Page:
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I recently assigned another project. I’m so pleased with how much effort the majority of my students put into their learning. This time they’re convincing their classmates to join them in volunteering for their selected service organization. The assessment comes from the textbook’s website, but I’ve tweaked it, as usual, to suit my students.

While working on this project last Thursday, a couple of sets of students asked for a pass to the library so they could research their organizations on the school computers. I sent them on their way. In the time it took them to walk to the library, another group whipped out an iPhone and began investigating their organization immediately. No muss, and no fuss from me. If all of my students had a device with that ability, which many do, I’d never have to reserve a lab again.

Last week in class a student was texting during a partner activity. Half-joking, I asked her if she was phoning a friend for help. She was! She was doing the same thing I do when I don’t know how to say something in Spanish–I text or email a native speaker for immediate clarification.

I use cell phones sporadically in class. For a warm-up I’ll post a question on Poll Everywhere that students answer as they come in. A couple of weeks ago I posted the survey on Twitter where other teachers and Spanish speakers respond, which created several authentic models for students to see.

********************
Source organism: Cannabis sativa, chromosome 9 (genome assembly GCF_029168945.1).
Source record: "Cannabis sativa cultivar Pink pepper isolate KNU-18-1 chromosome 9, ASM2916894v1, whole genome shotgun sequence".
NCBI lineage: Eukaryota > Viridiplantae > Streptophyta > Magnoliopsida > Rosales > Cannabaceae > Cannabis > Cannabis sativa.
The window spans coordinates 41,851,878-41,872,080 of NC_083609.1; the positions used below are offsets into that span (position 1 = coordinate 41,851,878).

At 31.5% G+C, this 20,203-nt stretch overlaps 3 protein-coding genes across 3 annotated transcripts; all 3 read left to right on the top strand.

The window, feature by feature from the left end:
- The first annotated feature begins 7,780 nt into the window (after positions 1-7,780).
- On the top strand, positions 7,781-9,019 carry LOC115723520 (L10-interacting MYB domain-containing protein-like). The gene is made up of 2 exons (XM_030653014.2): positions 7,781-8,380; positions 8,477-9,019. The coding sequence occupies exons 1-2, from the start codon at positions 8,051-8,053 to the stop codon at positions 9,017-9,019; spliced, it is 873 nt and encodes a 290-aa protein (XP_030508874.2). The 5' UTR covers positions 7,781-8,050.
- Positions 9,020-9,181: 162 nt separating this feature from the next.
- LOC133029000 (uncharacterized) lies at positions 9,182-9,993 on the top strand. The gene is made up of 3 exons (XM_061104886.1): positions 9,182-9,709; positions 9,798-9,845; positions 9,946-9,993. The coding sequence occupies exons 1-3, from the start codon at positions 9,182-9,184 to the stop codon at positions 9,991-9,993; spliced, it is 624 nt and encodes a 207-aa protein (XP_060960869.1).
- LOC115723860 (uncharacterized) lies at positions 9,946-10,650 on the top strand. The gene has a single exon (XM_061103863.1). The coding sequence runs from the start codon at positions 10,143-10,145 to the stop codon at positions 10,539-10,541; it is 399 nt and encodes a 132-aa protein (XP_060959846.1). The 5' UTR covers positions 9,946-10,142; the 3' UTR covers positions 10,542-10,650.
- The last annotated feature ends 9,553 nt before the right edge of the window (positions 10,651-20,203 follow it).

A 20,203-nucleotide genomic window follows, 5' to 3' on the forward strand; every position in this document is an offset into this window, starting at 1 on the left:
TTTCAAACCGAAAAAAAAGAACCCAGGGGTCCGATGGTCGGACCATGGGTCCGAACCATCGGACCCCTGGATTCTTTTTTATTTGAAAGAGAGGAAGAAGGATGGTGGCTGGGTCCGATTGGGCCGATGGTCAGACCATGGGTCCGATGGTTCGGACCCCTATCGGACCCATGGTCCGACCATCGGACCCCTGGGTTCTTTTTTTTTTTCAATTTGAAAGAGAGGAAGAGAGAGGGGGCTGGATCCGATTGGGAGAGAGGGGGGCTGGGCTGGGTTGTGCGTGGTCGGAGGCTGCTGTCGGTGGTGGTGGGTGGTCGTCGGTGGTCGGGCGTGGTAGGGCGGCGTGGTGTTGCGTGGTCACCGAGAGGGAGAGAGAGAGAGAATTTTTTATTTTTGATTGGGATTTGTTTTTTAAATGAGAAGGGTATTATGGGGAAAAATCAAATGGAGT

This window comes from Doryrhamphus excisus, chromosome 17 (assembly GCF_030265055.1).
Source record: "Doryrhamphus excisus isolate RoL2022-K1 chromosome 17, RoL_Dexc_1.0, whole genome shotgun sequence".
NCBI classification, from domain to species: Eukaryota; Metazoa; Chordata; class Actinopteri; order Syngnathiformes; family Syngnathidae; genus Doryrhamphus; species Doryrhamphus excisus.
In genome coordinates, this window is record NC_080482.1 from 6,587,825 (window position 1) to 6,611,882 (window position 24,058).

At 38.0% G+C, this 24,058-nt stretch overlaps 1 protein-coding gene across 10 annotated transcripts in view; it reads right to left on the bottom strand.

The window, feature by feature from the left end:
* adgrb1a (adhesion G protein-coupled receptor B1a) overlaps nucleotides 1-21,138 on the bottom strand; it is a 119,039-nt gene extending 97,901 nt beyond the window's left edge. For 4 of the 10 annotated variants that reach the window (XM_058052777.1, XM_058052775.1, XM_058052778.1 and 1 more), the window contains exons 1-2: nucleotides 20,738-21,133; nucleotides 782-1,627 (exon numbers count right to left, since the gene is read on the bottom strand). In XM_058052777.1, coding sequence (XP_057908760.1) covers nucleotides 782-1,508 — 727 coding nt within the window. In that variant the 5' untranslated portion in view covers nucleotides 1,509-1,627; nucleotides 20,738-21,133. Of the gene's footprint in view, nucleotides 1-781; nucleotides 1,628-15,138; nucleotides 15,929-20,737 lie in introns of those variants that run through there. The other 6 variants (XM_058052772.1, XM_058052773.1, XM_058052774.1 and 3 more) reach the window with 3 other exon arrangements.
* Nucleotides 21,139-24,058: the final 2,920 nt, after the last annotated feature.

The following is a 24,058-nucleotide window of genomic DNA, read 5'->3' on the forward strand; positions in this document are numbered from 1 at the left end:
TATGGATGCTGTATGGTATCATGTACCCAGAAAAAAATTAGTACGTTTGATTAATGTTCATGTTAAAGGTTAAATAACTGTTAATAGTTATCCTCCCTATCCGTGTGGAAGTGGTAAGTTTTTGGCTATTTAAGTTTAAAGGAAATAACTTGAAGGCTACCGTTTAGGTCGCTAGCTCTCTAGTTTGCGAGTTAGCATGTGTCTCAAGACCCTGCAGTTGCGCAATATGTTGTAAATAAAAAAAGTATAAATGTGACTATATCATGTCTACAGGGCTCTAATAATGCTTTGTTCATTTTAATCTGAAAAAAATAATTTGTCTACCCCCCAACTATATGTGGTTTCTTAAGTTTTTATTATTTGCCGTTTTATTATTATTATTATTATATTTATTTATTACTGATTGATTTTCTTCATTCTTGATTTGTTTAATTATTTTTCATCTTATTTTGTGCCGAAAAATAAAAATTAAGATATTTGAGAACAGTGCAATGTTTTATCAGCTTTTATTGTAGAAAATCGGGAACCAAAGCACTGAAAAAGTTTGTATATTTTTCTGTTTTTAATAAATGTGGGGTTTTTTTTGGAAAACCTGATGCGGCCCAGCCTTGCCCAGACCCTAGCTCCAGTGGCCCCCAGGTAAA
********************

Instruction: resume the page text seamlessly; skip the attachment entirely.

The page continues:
I know that there is a clear divide between those of us who prohibit cell phones in class and others who embrace them. Part of my job as a parent and teacher is overtly teaching when and how to use cell phones for good. I currently have an extra credit assignment posted on my wiki (inspired by Sherry Amorocho) that encourages students to use the camera in their cell phone (or a digital camera) to photograph vocabulary words. I can’t wait to see how many take me up on the offer.

By the way, if you’re in the Loveland area next month, don’t miss Learning 2.0: A Colorado Conversation where Noah Geisel will be leading a session on Cell Phone Solutions.

For my Spanish 3 IB class I have created a theme around social issues, including immigration. In Spanish 2, students watch the film La misma luna and and answer questions related to it. The movie is also a good starting point for a discussion surrounding immigration and the issues that face people who leave their homeland. I think that the IB class is a good place to further explore the human side of this topic. They’re mature enough and open to discussing controversial this more than my other classes may be.

I introduce the topic with the short film Schwarzfahrer (literally “Black Rider” but also the term for someone riding without a ticket). Even though it is in German, it is a great vehicle for discussion. Students discuss (in Spanish) the use of black and white film, the year the film was made and its relevance today, who the Schwarzfahrer is, the various people and their reactions (or lack thereof) on the bus. I love hearing the students analyze the film. They notice things that I don’t and ask great questions.